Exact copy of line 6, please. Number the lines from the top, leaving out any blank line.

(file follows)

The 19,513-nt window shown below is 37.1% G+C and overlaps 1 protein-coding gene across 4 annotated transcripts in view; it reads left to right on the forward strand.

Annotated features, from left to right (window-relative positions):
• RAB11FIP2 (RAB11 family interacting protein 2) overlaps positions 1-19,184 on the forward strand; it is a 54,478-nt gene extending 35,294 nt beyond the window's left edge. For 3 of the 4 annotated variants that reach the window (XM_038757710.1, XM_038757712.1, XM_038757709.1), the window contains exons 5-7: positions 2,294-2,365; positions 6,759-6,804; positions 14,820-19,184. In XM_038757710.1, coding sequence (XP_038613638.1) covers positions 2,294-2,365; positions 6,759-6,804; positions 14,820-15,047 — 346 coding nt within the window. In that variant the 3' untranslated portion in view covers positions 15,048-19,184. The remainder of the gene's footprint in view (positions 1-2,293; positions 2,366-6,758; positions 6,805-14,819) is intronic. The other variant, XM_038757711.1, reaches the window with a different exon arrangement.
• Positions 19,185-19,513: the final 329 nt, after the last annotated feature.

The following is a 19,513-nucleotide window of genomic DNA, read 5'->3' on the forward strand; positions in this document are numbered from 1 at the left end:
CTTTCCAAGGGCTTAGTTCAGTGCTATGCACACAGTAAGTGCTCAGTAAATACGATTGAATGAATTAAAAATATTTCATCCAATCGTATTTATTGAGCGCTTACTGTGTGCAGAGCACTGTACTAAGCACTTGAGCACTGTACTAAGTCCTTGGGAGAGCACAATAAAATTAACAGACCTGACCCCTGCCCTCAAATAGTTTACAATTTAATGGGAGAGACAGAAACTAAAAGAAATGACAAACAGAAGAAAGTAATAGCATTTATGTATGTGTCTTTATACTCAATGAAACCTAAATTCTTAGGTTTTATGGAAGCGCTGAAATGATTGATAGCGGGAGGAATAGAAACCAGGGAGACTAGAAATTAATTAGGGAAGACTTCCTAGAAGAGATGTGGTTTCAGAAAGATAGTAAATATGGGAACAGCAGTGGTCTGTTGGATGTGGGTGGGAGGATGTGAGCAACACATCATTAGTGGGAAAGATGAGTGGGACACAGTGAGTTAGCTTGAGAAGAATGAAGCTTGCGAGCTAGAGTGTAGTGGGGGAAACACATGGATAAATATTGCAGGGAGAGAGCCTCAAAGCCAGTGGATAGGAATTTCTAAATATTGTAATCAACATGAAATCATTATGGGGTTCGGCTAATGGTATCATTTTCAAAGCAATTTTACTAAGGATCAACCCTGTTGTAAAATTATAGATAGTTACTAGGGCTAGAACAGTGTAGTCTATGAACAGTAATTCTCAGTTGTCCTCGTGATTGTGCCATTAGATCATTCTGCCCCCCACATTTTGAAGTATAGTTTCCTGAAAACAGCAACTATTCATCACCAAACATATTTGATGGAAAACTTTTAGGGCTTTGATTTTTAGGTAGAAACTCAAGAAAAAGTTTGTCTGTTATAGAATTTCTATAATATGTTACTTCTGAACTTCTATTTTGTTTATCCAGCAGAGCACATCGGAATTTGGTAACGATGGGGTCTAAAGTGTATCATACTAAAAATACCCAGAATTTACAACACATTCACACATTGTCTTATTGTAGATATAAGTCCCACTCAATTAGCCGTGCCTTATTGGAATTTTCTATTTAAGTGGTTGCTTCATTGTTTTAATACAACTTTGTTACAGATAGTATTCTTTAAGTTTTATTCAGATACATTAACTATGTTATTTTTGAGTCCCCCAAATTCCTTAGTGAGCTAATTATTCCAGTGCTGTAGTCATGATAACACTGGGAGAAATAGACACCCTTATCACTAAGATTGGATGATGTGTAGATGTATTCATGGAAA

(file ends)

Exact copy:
CTTTCCAAGGGCTTAGTTCAGTGCTATGCACACAGTAAGTGCTCAGTAAATACGATTGAATGAATTAAAAATATTTCATCCAATCGTATTTATTGAGCGCTTACTGTGTGCAGAGCACTGTACTAAGCACTTGAGCACTGTACTAAGTCCTTGGGAGAGCACAATAAAATTAACAGACCTGACCCCTGCCCTCAAATAGTTTACAATTTAATGGGAGAGACAGAAACTAAAAGAAATGACAAACAGAAGAAAGTAATAGCATTTATGTATGTGTCTTTATACTCAATGAAACCTAAATTCTTAGGTTTTATGGAAGCGCTGAAATGATTGATAGCGGGAGGAATAGAAACCAGGGAGACTAGAAATTAATTAGGGAAGACTTCCTAGAAGAGATGTGGTTTCAGAAAGATAGTAAATATGGGAACAGCAGTGGTCTGTTGGATGTGGGTGGGAGGATGTGAGCAACACATCATTAGTGGGAAAGATGAGTGGGACACAGTGAGTTAGCTTGAGAAGAATGAAGCTTGCGAGCTAGAGTGTAGTGGGGGAAACACATGGATAAATATTGCAGGGAGAGAGCCTCAAAGCCAGTGGATAGGAATTTCTAAATATTGTAATCAACATGAAATCATTATGGGGTTCGGCTAATGGTATCATTTTCAAAGCAATTTTACTAAGGATCAACCCTGTTGTAAAATTATAGATAGTTACTAGGGCTAGAACAGTGTAGTCTATGAACAGTAATTCTCAGTTGTCCTCGTGATTGTGCCATTAGATCATTCTGCCCCCCACATTTTGAAGTATAGTTTCCTGAAAACAGCAACTATTCATCACCAAACATATTTGATGGAAAACTTTTAGGGCTTTGATTTTTAGGTAGAAACTCAAGAAAAAGTTTGTCTGTTATAGAATTTCTATAATATGTTACTTCTGAACTTCTATTTTGTTTATCCAGCAGAGCACATCGGAATTTGGTAACGATGGGGTCTAAAGTGTATCATACTAAAAATACCCAGAATTTACAACACATTCACACATTGTCTTATTGTAGATATAAGTCCCACTCAATTAGCCGTGCCTTATTGGAATTTTCTATTTAAGTGGTTGCTTCATTGTTTTAATACAACTTTGTTACAGATAGTATTCTTTAAGTTTTATTCAGATACATTAACTATGTTATTTTTGAGTCCCCCAAATTCCTTAGTGAGCTAATTATTCCAGTGCTGTAGTCATGATAACACTGGGAGAAATAGACACCCTTATCACTAAGATTGGATGATGTGTAGATGTATTCATGGAAA